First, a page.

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Windows “equivalents” for bash backticks in cmd and PowerShell

Posted by jpluimers on 2023/05/17

A while ago, I needed the file information of wsl.exe on one of my Windows systems.

On Linux, I would do something like file `which bash` where file will give the file details and which gets you the full path to bash.

The file equivalent on Windows for me is [Wayback/Archive] Sigcheck – Windows Sysinternals | Microsoft Docs, which is part of [Wayback/Archive] File and Disk Utilities – Windows Sysinternals | Microsoft Docs.

The which equivalent on Windows for me is [Wayback/Archive] where | Microsoft Docs.

The separate steps on Windows then are like this:

C:\temp>where wsl.exe

C:\temp>SigCheck C:\Windows\System32\wsl.exe

Sigcheck v2.82 - File version and signature viewer
Copyright (C) 2004-2021 Mark Russinovich
Sysinternals -

        Verified:       Signed
        Signing date:   09:24 15/10/2021
        Publisher:      Microsoft Windows
        Company:        Microsoft Corporation
        Description:    Microsoft Windows Subsystem for Linux Launcher
        Product:        Microsoft« Windows« Operating System
        Prod version:   10.0.19041.1320
        File version:   10.0.19041.1320 (WinBuild.160101.0800)
        MachineType:    64-bit

cmd solution

My gut feeling was to use the cmd command [Wayback/Archive] for | Microsoft Docs, which has built-in back-tick support. This was indeed the “best” cmd based solution that came up, for instance in [Wayback/Archive] Batch equivalent of Bash backticks – Stack Overflow (thanks [Wayback/Archive] Michael Burr!):

You can get a similar functionality using cmd.exe scripts with the for /f command:

for /f "usebackq tokens=*" %%a in (`echo Test`) do my_command %%a

Yeah, it’s kinda non-obvious (to say the least), but it’s what’s there.

See for /? for the gory details.

The above command is within a batch file (hence the double %%). On the cmd command-line, it would become this to get the wsl.exe file information:

for /f "usebackq tokens=*" %f in (`where wsl`) do SigCheck "%f"

PowerShell solution

Then I remembered it might be easier in PowerShell, and indeed [Wayback/Archive] Jörg W Mittag (thanks!) not only explains this in [Wayback/Archive] What’s the cmd/PowerShell equivalent of back tick on Bash? – Stack Overflow, but also why:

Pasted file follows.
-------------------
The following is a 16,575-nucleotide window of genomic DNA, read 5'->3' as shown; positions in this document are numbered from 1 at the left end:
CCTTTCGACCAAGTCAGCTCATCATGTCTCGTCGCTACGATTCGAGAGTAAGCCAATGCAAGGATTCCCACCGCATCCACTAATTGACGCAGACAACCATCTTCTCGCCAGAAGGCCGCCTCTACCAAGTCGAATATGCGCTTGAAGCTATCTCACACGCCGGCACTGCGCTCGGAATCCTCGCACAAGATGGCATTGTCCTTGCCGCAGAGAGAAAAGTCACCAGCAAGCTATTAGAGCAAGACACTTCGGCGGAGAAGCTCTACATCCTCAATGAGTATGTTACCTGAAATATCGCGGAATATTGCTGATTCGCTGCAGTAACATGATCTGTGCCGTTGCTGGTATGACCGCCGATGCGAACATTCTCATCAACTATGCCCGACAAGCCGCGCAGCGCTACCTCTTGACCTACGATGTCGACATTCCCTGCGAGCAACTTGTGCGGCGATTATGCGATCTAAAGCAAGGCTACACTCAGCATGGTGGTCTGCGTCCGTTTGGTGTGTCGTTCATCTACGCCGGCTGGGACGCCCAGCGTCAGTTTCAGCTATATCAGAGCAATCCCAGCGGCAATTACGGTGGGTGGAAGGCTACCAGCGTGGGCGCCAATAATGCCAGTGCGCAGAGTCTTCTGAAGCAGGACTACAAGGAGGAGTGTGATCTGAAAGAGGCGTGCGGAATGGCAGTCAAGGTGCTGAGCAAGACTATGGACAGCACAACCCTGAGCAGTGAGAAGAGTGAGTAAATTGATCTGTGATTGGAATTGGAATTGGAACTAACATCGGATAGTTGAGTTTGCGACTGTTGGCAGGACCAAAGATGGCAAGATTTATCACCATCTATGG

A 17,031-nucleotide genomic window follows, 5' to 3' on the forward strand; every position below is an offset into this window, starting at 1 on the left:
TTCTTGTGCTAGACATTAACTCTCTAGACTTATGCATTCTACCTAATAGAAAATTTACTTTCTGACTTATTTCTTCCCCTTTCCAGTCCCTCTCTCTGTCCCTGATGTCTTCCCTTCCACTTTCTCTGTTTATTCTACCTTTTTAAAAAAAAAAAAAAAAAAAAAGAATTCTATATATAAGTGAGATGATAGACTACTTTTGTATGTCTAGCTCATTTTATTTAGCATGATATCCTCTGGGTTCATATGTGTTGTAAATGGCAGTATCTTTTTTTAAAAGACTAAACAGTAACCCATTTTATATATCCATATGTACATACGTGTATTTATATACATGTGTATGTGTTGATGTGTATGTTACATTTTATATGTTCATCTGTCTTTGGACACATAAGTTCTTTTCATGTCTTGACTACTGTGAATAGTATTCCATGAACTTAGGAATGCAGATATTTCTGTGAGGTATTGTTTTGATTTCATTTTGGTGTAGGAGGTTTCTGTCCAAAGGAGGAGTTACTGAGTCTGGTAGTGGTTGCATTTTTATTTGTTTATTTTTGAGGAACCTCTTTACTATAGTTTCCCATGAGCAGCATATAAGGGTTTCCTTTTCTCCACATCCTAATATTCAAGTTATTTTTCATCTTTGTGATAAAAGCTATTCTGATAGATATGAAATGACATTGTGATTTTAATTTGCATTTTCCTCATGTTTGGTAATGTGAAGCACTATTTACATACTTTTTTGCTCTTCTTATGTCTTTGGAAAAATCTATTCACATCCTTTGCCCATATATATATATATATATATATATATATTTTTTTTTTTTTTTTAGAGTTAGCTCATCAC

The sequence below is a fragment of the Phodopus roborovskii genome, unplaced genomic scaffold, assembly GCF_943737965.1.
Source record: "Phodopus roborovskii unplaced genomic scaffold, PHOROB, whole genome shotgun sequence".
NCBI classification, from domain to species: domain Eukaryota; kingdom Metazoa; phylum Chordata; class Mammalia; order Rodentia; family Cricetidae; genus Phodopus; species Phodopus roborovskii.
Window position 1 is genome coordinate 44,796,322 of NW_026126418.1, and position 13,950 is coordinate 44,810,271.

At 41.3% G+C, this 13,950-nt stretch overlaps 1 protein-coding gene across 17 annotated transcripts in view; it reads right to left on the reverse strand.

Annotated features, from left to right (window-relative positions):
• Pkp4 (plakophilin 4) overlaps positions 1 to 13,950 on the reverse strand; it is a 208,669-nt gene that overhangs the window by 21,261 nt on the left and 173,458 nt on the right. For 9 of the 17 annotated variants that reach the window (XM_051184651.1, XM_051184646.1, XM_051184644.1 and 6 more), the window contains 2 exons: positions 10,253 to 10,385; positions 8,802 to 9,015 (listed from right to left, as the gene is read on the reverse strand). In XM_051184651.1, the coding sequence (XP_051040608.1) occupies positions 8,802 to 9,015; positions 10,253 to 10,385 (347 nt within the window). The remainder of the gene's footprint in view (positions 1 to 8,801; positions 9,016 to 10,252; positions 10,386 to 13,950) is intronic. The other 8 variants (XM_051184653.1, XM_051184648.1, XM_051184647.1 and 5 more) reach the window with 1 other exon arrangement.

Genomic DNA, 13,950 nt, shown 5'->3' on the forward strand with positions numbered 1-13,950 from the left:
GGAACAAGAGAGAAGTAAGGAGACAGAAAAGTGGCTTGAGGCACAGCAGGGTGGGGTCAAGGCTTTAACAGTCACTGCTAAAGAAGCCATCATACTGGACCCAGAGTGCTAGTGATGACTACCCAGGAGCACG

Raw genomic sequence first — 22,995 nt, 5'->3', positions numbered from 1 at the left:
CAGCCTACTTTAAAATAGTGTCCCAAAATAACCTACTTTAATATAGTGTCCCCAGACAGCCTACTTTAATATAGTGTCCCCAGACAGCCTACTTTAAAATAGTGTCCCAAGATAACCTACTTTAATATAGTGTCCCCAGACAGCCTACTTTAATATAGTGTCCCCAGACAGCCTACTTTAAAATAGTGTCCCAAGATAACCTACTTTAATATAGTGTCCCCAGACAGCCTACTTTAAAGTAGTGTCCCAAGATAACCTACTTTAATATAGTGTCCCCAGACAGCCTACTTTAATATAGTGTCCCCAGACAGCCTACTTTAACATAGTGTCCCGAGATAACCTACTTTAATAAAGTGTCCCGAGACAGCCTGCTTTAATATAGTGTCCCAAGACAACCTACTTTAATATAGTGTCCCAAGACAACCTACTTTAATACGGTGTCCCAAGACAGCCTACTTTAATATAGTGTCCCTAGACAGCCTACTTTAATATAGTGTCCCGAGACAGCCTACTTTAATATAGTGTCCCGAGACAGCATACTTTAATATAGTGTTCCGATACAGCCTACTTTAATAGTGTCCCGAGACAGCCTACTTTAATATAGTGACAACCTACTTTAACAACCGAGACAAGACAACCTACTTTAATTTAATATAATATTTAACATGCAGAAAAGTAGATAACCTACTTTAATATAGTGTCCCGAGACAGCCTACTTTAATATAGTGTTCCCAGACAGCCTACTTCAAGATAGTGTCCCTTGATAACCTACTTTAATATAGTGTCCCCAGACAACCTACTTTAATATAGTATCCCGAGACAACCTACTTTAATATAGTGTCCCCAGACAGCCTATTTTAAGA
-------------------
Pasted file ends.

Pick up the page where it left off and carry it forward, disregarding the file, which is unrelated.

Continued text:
The PowerShell syntax is based on the POSIX ksh syntax (and interestingly not on any of Microsoft’s languages like CMD.EXE, VBScript or Visual Basic for Applications), so many things work pretty much the same as in Bash. In your case, command substitution is done with

echo "Foo $(./print_5_As.rb)"

in both PowerShell and Bash.

Bash still supports the ancient way (backticks), but PowerShell cleaned up the syntax and removed redundant constructs such as the two different command substitution syntaxes.

This frees up the backtick for a different use in PowerShell: in POSIX ksh, the backslash is used as escape character, but that would be very painful in PowerShell because the backslash is the traditional path component separator in Windows.

So, PowerShell uses the (now unused) backtick for escaping.

The poor-mans approach outside PowerShell would be this:

PowerShell -Command 'SigCheck "$(where.exe wsl)"'

And from within PowerShell:

SigCheck "$(where.exe wsl)"

But we can do better, as PowerShell has a built-in almost equivalent to where consisting of two parts (as PowerShell is object-based, whereas cmd is character based):

That combination is for instance explained by [Wayback/Archive] User zdan – Super User (thanks!) in [Wayback/Archive] windows – Equivalent of cmd’s “where” in powershell – Super User:

Use the Get-Command commandlet passing it the name of the executable. It populates the Path property of the returned object (of type ApplicationInfo) with the fully resolved path to the executable.

So from within PowerShell, the command would become either of these:

SigCheck "$((Get-Command wsl).Path)"

or more exact (as it won’t find items like aliases, functions, cmdlet, etc):

SigCheck "$((Get-Command -CommandType Application wsl).Path)"

Queries used


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